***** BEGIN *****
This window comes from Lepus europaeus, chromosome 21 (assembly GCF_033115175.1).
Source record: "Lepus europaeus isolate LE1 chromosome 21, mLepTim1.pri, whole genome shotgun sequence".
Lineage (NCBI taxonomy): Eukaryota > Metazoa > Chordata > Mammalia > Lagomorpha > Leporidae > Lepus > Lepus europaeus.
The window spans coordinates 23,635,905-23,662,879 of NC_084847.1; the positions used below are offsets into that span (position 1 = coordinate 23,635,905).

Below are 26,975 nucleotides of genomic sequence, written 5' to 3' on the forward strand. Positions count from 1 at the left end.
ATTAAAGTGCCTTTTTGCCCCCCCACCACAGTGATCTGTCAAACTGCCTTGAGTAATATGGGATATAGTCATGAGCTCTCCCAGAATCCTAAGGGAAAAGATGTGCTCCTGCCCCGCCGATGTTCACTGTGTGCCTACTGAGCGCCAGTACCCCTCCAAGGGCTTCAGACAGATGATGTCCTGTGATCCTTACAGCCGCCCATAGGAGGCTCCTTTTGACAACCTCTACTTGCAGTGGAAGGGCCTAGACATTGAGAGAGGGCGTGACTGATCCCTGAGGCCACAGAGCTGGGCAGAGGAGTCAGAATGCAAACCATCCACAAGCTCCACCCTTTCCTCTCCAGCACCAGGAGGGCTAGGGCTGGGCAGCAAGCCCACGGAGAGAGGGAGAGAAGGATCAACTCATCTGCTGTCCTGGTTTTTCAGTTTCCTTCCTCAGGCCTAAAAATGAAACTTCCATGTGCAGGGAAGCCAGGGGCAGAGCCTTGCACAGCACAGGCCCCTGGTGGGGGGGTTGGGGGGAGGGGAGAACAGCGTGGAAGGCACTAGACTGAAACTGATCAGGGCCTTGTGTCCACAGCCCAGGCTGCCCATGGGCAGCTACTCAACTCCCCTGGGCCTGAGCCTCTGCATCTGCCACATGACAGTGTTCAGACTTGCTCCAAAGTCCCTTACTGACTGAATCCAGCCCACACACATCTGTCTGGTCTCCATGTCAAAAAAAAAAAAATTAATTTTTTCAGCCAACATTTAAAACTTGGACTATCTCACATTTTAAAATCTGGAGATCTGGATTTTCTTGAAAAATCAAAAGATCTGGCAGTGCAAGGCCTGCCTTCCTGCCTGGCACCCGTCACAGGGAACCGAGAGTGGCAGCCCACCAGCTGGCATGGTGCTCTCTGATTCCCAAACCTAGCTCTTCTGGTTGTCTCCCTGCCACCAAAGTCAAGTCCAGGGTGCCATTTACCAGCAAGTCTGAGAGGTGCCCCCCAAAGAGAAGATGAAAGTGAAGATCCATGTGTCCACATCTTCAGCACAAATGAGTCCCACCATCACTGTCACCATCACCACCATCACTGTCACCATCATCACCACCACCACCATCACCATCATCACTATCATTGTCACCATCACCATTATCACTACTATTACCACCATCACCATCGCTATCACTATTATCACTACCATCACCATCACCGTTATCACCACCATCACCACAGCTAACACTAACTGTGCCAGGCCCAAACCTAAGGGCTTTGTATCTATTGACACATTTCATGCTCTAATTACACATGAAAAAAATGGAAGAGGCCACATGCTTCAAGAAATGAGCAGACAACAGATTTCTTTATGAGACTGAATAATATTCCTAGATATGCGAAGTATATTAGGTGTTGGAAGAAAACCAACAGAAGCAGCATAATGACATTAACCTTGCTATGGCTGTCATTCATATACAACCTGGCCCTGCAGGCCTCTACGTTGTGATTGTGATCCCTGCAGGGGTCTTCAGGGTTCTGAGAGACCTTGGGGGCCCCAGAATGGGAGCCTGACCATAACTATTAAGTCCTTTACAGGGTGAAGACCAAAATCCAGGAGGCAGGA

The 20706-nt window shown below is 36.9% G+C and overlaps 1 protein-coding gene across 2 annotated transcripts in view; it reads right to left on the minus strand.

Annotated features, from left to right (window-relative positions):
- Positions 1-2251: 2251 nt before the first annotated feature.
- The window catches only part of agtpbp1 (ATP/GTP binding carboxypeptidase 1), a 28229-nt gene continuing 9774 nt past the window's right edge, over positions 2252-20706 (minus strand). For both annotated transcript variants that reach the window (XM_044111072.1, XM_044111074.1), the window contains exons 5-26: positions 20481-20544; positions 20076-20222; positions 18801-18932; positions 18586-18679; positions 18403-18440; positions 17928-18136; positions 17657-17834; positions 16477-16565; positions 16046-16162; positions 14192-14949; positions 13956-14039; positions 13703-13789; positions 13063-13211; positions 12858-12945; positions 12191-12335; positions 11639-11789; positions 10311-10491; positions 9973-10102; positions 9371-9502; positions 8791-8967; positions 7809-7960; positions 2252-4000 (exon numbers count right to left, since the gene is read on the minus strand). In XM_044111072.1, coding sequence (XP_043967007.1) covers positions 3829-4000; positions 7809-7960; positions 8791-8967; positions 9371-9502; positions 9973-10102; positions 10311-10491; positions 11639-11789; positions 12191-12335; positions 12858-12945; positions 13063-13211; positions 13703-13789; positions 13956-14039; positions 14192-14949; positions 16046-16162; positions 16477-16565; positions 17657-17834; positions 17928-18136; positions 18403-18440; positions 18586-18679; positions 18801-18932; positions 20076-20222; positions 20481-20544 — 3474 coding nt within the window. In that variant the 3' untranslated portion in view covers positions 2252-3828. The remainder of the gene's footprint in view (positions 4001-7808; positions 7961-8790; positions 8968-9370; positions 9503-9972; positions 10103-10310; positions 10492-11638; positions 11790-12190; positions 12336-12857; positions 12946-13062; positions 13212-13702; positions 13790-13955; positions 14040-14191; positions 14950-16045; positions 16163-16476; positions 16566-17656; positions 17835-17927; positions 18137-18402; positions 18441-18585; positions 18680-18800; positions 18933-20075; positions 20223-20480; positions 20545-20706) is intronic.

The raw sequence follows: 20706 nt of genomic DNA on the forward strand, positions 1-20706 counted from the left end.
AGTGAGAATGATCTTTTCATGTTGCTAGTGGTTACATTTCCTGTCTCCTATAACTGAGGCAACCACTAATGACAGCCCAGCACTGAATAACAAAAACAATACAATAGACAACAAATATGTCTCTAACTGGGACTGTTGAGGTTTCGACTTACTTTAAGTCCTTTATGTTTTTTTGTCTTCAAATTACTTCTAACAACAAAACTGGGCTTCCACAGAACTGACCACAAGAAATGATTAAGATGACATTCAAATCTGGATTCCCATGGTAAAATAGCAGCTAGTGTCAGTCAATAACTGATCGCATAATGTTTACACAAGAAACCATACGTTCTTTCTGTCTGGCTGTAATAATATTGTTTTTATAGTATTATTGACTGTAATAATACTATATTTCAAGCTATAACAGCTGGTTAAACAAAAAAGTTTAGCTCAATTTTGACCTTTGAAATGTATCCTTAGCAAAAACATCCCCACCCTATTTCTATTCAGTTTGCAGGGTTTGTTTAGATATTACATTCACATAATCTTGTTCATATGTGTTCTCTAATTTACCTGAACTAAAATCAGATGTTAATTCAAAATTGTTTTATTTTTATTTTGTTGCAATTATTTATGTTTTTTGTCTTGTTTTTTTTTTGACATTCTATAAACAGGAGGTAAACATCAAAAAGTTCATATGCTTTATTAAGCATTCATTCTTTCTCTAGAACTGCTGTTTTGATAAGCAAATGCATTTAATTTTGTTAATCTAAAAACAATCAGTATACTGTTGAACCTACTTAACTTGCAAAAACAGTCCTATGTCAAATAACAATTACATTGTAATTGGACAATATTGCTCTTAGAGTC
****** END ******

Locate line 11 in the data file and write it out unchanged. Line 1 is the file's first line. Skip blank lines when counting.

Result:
The raw sequence follows: 20706 nt of genomic DNA on the forward strand, positions 1-20706 counted from the left end.